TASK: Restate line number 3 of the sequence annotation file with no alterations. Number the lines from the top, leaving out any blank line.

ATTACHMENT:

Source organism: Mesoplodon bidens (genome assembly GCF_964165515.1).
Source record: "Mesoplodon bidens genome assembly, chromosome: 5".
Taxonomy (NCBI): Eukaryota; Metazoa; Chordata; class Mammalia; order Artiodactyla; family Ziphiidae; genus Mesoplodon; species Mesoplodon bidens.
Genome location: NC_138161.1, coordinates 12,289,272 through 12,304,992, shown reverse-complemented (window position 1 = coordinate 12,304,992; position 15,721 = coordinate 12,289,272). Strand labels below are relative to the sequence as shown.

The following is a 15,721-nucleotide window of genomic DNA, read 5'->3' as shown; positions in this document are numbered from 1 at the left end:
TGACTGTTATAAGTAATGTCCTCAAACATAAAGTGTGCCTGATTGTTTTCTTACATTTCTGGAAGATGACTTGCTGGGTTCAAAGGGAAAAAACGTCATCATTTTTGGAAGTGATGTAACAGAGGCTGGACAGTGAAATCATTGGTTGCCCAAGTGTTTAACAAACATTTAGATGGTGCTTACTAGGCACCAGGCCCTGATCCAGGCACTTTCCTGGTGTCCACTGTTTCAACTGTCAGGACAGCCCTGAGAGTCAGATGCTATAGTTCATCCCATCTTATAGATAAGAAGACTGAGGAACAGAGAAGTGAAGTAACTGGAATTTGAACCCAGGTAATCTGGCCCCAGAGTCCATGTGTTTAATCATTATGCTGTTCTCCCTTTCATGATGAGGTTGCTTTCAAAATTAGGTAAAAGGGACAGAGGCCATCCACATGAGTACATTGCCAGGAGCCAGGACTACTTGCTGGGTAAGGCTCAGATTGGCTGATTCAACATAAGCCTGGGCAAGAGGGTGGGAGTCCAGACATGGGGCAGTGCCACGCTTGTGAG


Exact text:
Taxonomy (NCBI): Eukaryota; Metazoa; Chordata; class Mammalia; order Artiodactyla; family Ziphiidae; genus Mesoplodon; species Mesoplodon bidens.